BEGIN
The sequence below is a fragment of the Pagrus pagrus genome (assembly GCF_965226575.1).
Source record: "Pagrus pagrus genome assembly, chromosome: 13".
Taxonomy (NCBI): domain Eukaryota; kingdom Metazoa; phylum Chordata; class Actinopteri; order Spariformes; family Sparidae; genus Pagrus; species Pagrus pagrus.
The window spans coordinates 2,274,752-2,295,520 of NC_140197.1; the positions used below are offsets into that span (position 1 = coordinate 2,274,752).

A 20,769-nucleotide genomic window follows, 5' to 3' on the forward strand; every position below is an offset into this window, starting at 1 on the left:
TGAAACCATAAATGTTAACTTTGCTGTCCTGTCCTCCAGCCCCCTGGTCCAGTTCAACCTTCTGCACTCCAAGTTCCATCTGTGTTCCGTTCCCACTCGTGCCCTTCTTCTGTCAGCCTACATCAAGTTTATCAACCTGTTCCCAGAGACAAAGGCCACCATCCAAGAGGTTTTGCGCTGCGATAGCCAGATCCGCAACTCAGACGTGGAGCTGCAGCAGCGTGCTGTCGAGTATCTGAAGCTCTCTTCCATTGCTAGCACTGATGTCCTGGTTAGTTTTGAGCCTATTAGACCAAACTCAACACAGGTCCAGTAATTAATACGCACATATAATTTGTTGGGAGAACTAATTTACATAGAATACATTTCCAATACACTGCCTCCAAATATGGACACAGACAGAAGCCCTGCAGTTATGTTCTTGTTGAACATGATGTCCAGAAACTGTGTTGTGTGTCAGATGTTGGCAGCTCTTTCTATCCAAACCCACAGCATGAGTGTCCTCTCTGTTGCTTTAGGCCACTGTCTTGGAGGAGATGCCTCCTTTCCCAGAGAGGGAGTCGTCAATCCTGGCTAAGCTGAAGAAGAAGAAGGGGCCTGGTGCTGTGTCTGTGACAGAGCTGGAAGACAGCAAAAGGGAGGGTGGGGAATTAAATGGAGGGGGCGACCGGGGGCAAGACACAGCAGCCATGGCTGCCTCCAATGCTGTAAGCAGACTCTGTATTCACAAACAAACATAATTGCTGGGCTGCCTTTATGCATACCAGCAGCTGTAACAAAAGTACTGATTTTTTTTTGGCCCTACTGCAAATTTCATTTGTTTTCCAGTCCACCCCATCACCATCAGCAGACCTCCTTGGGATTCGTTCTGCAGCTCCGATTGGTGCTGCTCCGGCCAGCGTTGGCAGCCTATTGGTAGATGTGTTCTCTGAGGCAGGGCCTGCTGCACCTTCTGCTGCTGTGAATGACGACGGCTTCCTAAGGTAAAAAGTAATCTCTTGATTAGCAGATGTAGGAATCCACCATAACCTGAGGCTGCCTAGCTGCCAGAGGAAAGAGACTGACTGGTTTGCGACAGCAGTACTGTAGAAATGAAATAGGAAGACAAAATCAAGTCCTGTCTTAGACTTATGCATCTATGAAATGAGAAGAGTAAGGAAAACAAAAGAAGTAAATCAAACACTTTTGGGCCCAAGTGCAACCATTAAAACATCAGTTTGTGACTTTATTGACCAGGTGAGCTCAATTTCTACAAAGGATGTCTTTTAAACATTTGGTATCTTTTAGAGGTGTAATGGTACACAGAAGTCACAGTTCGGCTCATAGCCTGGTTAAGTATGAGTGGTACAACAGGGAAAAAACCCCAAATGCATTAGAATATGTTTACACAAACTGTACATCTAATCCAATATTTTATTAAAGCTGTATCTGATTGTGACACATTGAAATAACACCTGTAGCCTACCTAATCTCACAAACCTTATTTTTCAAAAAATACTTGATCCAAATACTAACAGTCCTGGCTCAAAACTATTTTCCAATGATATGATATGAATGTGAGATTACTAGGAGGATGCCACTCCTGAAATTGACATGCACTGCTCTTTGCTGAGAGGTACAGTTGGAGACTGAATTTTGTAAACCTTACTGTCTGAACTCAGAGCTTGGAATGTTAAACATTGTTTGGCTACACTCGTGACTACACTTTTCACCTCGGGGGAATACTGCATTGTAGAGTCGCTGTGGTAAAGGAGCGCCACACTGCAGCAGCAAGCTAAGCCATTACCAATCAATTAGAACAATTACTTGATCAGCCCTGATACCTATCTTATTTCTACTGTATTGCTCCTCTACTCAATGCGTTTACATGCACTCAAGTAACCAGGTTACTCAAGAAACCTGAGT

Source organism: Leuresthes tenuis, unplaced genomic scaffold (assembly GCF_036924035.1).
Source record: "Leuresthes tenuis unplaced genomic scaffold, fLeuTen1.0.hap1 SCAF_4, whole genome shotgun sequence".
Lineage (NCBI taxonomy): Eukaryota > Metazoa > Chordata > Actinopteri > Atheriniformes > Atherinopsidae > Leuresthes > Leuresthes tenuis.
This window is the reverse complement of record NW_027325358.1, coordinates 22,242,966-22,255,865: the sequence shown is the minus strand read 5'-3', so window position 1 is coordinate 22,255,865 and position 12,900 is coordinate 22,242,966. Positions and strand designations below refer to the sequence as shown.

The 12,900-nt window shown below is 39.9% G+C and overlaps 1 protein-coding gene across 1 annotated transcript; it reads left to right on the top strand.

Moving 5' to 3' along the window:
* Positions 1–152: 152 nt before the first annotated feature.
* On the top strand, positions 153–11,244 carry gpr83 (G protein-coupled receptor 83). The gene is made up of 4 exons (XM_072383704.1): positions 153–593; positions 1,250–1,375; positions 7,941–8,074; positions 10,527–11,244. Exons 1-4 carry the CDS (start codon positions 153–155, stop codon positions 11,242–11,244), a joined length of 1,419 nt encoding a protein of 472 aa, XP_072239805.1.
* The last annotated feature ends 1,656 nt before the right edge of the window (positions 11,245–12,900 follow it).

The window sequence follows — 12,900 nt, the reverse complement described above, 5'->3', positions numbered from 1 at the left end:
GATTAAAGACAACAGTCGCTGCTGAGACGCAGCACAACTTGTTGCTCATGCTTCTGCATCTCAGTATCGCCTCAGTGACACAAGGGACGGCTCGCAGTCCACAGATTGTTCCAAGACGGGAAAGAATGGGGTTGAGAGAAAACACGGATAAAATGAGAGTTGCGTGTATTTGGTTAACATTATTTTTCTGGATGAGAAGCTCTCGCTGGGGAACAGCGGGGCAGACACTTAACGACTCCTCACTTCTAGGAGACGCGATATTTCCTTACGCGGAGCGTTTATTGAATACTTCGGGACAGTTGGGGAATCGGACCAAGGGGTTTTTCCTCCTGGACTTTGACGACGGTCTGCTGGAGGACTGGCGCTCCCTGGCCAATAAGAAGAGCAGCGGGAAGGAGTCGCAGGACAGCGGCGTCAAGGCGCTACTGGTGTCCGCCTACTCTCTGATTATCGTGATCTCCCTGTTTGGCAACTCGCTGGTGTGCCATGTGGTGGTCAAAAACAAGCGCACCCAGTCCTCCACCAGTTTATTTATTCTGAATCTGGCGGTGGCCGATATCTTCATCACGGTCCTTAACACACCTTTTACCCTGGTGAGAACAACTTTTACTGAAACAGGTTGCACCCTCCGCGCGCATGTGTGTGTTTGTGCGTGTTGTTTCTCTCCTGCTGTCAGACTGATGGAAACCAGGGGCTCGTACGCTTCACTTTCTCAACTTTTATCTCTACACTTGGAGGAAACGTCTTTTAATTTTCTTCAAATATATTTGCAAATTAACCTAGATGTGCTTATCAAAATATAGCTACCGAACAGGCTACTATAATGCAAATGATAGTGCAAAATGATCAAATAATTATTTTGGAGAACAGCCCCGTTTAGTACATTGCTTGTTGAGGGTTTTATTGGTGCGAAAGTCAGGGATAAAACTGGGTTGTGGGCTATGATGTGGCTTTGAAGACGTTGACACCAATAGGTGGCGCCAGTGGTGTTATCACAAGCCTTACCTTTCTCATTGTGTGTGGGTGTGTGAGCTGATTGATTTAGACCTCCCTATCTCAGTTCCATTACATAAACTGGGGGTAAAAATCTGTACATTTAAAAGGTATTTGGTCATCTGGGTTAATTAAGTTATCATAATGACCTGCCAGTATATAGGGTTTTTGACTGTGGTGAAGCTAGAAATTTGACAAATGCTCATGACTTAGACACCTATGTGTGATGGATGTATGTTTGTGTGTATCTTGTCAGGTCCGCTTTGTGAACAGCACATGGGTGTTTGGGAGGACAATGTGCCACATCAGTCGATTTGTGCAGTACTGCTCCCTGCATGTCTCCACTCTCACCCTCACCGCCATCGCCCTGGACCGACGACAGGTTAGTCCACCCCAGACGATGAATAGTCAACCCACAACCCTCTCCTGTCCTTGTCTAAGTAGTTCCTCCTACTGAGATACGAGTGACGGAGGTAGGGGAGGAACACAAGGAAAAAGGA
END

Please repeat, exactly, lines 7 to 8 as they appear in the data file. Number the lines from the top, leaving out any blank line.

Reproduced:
Source organism: Leuresthes tenuis, unplaced genomic scaffold (assembly GCF_036924035.1).
Source record: "Leuresthes tenuis unplaced genomic scaffold, fLeuTen1.0.hap1 SCAF_4, whole genome shotgun sequence".